E-bikes and petrol-powered bicycles

You can use bicycles that meet the requirements for permitted e-bikes on public roads and road-related areas.

Petrol-powered bicycles and other powered bicycles that don't meet the e-bike requirements outlined below are illegal.

You can only use these bikes on private property.

What are the e-bike requirements? 

There are two types of permitted e-bikes: 

  • Power-assisted pedal cycles 
  • Electrically power-assisted cycles. 

The rider must primarily propel these bikes – a motor can't be the only source propelling it. The motor should only help the rider, like when going uphill or facing strong winds. 

Power-assisted pedal cycles

A power-assisted pedal cycle: 

  • has one or more motors attached with a combined maximum power output of up to 200 watts 
  • can't be propelled only by the motor/s 
  • weighs less than 50kg (including batteries) 
  • has a height-adjustable seat. 

Electrically power-assisted cycles

An electrically power-assisted cycle has a maximum continued rated power of up to 500 watts. This power output must be: 

  • progressively reduced as the bicycle’s speed increases beyond 6km/h 
  • cut off when: 
    • your bicycle reaches a speed of 25km/h 
    • you stop pedalling and the speed exceeds 6km/h. 

Petrol-powered bicycles

All petrol-powered bicycles are illegal on NSW roads and road-related areas like footpaths, shared paths, cycle ways and cycle paths. This includes bicycles that: 

  • have a petrol-powered engine attached before or after purchase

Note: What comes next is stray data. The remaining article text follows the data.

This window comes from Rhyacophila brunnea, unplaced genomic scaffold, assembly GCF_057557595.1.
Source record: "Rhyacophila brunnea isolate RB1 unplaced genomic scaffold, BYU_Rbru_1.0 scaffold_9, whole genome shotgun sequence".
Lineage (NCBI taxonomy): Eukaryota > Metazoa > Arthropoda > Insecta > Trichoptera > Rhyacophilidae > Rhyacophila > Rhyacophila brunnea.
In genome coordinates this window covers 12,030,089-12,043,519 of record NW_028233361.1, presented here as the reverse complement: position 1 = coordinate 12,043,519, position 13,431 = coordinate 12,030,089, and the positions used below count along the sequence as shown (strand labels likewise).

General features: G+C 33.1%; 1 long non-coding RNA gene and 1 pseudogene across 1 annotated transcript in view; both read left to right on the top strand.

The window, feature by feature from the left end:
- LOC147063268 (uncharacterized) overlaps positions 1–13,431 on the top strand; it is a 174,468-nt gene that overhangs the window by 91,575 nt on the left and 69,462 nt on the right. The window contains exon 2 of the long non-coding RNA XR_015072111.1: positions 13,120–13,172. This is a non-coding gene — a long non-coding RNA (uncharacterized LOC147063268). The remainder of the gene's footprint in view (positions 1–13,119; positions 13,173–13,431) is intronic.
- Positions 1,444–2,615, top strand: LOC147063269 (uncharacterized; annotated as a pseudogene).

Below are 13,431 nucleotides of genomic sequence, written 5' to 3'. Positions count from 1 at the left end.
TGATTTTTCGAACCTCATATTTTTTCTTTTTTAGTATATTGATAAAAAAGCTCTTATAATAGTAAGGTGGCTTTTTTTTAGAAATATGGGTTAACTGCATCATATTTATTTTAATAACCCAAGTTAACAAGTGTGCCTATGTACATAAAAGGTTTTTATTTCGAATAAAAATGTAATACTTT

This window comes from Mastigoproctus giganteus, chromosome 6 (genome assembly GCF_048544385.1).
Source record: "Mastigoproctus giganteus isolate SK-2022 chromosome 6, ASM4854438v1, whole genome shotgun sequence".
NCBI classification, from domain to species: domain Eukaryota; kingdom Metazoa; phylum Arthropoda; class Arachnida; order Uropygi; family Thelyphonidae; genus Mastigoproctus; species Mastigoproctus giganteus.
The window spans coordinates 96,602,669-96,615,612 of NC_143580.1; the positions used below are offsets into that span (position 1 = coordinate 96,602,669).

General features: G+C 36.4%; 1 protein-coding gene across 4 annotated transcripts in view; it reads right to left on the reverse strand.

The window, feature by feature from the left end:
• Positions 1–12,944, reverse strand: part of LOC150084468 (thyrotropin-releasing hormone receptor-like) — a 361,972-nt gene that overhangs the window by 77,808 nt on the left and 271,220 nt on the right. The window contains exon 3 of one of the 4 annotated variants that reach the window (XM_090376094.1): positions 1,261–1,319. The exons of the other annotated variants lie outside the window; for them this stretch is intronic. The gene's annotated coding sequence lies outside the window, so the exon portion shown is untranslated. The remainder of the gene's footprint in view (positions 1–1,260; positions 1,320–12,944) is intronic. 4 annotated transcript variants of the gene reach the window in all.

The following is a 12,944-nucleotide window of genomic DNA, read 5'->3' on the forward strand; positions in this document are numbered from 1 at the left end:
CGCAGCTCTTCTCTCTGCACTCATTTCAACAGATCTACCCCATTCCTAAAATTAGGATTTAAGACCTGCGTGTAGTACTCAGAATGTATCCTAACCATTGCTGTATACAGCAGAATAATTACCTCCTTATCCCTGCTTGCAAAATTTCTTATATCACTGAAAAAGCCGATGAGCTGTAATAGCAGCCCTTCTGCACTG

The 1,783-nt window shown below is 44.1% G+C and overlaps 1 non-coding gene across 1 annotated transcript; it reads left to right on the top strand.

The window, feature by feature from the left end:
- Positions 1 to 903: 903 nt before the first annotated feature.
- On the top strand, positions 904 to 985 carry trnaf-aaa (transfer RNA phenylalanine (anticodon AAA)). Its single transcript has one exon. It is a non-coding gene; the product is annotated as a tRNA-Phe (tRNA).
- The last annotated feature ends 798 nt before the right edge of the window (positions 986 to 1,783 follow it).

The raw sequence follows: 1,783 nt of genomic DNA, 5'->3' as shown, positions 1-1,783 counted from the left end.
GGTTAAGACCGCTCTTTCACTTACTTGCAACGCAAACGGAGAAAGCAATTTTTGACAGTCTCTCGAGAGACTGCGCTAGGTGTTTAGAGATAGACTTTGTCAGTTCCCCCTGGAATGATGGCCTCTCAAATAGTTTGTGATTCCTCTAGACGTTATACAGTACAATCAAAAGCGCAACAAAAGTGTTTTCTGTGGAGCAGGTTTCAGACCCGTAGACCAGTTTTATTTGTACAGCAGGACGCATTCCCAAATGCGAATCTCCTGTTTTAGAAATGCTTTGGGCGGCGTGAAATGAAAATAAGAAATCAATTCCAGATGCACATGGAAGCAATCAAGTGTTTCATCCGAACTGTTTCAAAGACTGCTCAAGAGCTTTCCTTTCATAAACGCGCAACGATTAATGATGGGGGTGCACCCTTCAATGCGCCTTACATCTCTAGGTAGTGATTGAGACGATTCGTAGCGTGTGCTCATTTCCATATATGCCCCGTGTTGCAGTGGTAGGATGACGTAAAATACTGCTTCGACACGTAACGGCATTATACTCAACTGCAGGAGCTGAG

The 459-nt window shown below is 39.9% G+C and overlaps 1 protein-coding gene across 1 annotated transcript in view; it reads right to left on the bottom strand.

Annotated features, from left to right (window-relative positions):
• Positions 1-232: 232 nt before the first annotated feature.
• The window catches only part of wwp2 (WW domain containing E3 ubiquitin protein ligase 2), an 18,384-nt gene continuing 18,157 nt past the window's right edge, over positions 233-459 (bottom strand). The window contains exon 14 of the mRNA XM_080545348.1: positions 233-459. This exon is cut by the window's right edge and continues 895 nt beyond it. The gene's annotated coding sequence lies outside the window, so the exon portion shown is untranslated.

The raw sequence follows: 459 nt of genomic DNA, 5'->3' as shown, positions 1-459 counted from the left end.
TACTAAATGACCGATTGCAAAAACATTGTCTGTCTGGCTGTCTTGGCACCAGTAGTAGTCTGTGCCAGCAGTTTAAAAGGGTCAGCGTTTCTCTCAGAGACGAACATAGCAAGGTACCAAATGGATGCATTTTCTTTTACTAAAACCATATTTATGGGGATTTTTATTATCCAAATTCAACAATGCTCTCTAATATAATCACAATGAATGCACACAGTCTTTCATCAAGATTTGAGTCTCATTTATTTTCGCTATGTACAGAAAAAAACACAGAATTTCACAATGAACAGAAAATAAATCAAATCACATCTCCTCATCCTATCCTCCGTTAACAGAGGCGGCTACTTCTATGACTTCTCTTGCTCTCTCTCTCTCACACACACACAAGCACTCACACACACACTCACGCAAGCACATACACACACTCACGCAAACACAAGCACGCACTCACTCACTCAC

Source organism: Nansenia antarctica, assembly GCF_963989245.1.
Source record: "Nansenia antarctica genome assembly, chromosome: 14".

• are powered by other types of internal combustion engines. 

Petrol-powered bicycles are faster than regular bicycles, reaching moped and small motorcycle speeds. Petrol-powered bicycles have regular bicycle brakes that aren't designed for higher speeds. These bicycles also take much longer to stop than regular bicycles. This increases the risk of a crash that can kill or seriously injure the rider and other road users.

Motorised bicycle tests has detailed results of performance capabilities, power output and stopping distances of petrol-powered bicycles. 

Moped laws 

A moped is a small motorcycle that: 

  • has an internal combustion engine with a capacity not exceeding 50ml, or an alternative power source e.g. electric motor 
  • has a maximum speed of 50km/h 
  • may be either two-wheeled or three-wheeled 
  • may be pedal assisted.

These vehicles are legal on NSW roads as long as they're: 

  • entered on the Register of Approved Vehicles (RAV), or for an older model, fitted with an identification plate (commonly referred to as a compliance plate),
  • compliant with the applicable vehicle standards 
  • registered 
  • ridden by a licensed rider. 

More information